The plaintiffs respond that section 1983 provides an exception to the usual application of Younger because federal protection is needed in such cases to vindicate plaintiffs' rights against state abuses. This is not in general true. For example, in Simpson v. Rowan, 73 F.3d 134, 138 (7th Cir. 1995), the court affirmed the use of Younger abstention in a § 1983 case seeking civil relief for constitutional violations of a man convicted of a crime; accord State of Indiana v. Haws, 131 F.3d 1205, 1210 (7th Cir. 1997) (quoting from Barichello v. McDonald, 98 F.3d 948, 954 (7th Cir. 1996): "Younger has `come to mean that absent unusual circumstances, a federal court must refrain from entertaining injunctive relief which might interfere with the . . . judicial process of state courts. . . .'"). Section 1983 is not a magic key into federal court, especially when, as here, there is ample opportunity to litigate the constitutional issues in state court. Moreover, there is no reason to think that the plaintiffs require the special protections of federal court even though the state is a party to the state court action. The only basis that the plaintiffs give for thinking there may be a problem with the state court is that the very able state court judge is elected. That is not a reason to think that she cannot fairly resolve charges of misconduct made against the state and its officers, such as Mr. Perkins.

Even if I were not to abstain, however, I could not grant the temporary restraining order sought by the plaintiffs. In the first place, plaintiffs do not appear to have standing. In order for a party to bring suit in federal court, three constitutional requirements under Article III must be met: "(1) the party must have personally suffered an actual or threatened injury caused by the defendant's illegal conduct; (2) the injury must be fairly traceable to the challenged conduct; and (3) the injury must be one that is likely to be redressed by a favorable decision." United Transp. v. Surface Transp. Board, 183 F.3d 606, 611. n. 2 (7th Cir. 1999). In this case, the last requirement is missing.

The only defendant named is Mr. Perkins. It would do no good to enjoin him from interfering in Board business or intimidating the directors with respect to the meeting at question. The State of Illinois says that he is in Canada, and does not even know that he has been sued. As the State says, with respect to his involvement, tomorrow is the best time to hold the meeting.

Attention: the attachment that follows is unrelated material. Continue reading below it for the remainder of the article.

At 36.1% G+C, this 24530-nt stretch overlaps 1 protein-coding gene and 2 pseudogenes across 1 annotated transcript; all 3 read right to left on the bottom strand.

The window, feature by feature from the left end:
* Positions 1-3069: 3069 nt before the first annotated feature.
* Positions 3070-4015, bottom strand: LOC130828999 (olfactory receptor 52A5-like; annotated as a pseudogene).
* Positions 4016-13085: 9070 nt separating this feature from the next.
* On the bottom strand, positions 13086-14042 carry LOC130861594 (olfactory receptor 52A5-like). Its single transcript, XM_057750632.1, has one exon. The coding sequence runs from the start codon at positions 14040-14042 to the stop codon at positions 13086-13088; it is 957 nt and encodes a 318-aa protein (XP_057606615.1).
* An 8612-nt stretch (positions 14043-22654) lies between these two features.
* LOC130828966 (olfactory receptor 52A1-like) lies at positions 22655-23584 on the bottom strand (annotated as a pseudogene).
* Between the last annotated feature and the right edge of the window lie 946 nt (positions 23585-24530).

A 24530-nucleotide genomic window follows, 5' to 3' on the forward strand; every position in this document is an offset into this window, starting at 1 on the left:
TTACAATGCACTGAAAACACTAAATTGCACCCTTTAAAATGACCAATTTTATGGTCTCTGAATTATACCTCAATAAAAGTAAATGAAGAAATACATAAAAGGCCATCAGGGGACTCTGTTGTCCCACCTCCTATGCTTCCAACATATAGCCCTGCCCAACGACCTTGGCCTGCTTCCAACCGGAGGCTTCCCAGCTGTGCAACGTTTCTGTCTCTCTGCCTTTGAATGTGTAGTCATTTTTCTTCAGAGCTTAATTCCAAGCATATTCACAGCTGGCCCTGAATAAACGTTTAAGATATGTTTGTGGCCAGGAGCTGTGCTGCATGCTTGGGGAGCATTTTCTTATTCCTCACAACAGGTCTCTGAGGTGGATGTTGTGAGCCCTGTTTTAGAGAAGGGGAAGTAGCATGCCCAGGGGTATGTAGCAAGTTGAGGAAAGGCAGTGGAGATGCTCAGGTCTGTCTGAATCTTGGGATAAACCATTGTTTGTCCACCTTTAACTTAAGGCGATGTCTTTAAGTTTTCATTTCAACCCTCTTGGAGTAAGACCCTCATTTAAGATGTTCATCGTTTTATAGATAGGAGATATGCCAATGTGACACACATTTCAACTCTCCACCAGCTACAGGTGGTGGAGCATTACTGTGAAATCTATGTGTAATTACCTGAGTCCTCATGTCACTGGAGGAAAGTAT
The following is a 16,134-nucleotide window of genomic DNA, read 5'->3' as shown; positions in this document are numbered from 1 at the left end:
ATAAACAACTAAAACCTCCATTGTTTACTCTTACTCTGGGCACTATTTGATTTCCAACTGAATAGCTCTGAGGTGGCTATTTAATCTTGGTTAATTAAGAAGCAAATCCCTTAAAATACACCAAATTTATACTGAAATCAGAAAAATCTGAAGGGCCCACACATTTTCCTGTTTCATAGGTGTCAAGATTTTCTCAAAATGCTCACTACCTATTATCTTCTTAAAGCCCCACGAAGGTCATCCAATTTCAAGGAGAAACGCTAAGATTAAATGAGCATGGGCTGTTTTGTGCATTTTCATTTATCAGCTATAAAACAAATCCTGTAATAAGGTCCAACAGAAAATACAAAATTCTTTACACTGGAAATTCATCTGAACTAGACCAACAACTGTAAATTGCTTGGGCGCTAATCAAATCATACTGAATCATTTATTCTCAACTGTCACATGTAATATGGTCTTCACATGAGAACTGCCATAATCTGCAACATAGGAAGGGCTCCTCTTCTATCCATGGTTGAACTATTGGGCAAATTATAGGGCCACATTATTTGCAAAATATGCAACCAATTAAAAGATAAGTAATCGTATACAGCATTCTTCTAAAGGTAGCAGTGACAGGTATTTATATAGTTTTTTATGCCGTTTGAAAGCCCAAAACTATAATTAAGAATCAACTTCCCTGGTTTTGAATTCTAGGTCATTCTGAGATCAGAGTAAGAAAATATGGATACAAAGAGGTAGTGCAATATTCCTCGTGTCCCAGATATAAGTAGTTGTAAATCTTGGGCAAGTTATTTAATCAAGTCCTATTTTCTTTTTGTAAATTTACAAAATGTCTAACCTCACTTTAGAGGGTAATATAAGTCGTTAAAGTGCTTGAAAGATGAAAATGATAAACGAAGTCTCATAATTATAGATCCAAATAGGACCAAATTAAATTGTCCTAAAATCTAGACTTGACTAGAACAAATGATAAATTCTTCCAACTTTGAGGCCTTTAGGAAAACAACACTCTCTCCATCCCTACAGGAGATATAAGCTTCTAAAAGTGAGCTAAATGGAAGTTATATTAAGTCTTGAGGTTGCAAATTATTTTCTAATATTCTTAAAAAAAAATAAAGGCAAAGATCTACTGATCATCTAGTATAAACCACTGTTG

The plaintiffs really want me to enjoin Drs. Marshall and Stebbins from voting or coming to the meeting, but they are not defendants. If they were named, however, they could not be sued under section 1983, the basis for my jurisdiction. The plaintiffs suggest that they can be enjoined as persons acting "in consort" with the defendant, or as his agents. But they offer no authority that persons who have been intimidated or influenced by a state actor are acting in consort with them or as agents of those who intimidate them, or indeed that they could be named as section 1983 defendants at all. That section requires state action. And that is hard to show.

The Supreme Court has articulated several tests for when private action is state action: the "public function" test, the "state compulsion" test, the "nexus" test, and the "joint action" test. Lugar v. Edmondson Oil Co., 457 U.S. 922, 939 (1982). of these, only the "joint action" and "state compulsion" tests are worth considering. The tests are fact-specific. "Only by sifting facts and weighing circumstances can the nonobvious involvement of the State in private conduct be attributed its true significance." Burton v. Wilmington Parking Auth., 365 U.S. 715, 722 (1961); Dunham v. Frank's Nursery & Crafts, Inc., 919 F.2d 1281, 1284 (7th Cir. 1990)

The "joint action" theory, articulated in cases like Dennis v. Sparks, 449 U.S. 24, 27 (1980), says that a private defendant acts under color of state law when he is "a willful participant in joint action with the State or its agents." A charge of joint action amounts to alleging "some agreement between private and public actors to violate plaintiff's constitutional rights." Cunningham v. Southlake Center for Mental Health, Inc., 924 F.2d 106, 107 (7th Cir. 1991) (citing Fonda v. Gray, 707 F.2d 435, 438 (9th Cir. 1983) ("To prove a conspiracy between private parties and the government under § 1983, an agreement or `meeting of the minds' to violate constitutional rights must be shown.")). "A requirement of the joint action charge therefore is that both public and private actors share a common, unconstitutional goal." Id. If the directors in question are unwillingly intimidated, however, they are not willful joint actors who share Mr. Perkin's hypothetically unconstitutional goals. See Moore v. Marketplace Restaurant, Inc., 754 F.2d 1336, 1352 (7th Cir. 1985).

I suppose one could be an unwilling co-conspirator, but what is alleged here is not that Drs. Marshall and Stebbins share any unconstitutional goals or have conspired, however unwillingly, to deprive the plaintiffs of their rights, but that they were somehow coerced into changing their votes on the settlement, basically to get Mr. Perkins off their backs, which change will have the effect of furthering Mr. Perkin's unconstitutional goals. That is not what is required.